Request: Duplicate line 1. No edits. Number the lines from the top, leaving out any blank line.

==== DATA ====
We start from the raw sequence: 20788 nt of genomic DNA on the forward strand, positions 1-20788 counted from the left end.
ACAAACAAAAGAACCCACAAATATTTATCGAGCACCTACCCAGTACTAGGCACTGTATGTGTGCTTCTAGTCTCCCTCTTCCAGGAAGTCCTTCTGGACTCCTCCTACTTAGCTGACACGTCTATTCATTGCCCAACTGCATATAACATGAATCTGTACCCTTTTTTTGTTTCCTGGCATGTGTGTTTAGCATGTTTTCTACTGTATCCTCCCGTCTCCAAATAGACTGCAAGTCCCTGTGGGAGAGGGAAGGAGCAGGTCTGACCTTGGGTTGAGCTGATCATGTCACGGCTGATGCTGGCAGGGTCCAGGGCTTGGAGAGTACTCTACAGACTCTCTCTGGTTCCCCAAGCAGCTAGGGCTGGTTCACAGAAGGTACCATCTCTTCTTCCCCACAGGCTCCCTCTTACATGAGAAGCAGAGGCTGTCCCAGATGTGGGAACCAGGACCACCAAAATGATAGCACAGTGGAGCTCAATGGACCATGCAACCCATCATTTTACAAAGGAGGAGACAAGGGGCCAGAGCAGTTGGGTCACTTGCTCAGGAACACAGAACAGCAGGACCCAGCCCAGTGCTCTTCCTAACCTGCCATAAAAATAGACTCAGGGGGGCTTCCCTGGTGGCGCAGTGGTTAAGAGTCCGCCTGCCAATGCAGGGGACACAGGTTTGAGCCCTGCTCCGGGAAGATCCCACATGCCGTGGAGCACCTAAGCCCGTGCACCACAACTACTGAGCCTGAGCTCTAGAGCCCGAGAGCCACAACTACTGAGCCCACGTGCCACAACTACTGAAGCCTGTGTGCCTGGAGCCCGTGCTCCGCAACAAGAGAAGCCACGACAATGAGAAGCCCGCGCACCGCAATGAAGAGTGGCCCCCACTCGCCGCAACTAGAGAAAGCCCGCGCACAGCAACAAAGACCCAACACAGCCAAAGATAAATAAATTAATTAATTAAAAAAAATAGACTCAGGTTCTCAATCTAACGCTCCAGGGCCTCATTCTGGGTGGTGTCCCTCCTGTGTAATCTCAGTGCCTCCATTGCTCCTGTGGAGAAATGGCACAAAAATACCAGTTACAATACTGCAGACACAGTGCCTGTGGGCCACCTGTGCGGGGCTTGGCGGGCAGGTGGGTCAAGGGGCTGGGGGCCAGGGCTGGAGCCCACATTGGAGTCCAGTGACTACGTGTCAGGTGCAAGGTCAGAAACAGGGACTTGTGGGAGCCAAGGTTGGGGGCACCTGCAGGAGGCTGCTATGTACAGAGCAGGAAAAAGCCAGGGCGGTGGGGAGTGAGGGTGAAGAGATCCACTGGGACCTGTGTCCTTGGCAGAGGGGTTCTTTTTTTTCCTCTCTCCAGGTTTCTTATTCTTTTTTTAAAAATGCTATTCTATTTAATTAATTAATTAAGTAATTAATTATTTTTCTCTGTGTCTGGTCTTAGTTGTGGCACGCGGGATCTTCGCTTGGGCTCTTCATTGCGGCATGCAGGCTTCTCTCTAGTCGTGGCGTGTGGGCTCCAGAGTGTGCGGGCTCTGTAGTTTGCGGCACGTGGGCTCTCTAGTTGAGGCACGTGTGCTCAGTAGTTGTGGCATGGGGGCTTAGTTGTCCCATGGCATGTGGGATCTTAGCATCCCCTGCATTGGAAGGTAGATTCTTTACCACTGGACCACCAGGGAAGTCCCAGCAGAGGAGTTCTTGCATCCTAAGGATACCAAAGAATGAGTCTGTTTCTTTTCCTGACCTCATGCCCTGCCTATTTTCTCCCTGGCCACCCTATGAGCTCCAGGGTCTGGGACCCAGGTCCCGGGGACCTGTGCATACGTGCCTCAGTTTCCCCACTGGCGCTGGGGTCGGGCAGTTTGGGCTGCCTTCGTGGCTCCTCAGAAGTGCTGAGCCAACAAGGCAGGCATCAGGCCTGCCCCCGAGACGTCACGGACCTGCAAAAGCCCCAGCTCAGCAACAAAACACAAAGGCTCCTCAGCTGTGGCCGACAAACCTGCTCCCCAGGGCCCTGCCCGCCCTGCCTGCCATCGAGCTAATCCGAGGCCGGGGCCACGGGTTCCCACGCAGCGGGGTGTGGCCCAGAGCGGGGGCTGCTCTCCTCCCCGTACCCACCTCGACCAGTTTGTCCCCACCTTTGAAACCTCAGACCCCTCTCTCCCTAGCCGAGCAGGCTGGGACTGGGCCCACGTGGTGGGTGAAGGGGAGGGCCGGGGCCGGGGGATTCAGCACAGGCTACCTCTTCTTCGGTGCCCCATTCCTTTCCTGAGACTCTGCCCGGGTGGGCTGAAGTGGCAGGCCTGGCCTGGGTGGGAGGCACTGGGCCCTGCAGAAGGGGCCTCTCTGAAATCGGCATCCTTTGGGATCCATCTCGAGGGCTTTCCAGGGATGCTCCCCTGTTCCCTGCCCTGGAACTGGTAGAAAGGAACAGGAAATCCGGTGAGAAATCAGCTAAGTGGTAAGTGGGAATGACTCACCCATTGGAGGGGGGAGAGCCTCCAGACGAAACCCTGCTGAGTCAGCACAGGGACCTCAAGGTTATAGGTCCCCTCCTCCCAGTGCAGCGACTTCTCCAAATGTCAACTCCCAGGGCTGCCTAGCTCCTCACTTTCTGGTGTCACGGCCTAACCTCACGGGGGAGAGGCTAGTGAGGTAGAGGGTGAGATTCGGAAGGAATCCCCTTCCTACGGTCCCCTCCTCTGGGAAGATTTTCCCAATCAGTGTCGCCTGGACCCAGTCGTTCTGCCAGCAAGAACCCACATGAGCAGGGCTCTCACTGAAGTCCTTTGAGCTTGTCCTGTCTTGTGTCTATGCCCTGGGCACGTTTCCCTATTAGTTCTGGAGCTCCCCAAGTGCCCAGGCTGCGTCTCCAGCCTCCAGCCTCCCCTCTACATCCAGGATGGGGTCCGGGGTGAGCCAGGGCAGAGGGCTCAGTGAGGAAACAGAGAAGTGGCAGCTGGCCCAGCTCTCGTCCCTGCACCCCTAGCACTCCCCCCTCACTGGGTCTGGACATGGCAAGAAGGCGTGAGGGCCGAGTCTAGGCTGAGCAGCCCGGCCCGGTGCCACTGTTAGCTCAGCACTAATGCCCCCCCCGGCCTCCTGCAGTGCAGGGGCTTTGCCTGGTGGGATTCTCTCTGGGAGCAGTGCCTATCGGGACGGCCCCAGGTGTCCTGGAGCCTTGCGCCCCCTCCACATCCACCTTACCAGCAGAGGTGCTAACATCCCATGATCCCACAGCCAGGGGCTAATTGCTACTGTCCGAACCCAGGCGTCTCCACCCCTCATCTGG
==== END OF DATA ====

We start from the raw sequence: 20788 nt of genomic DNA on the forward strand, positions 1-20788 counted from the left end.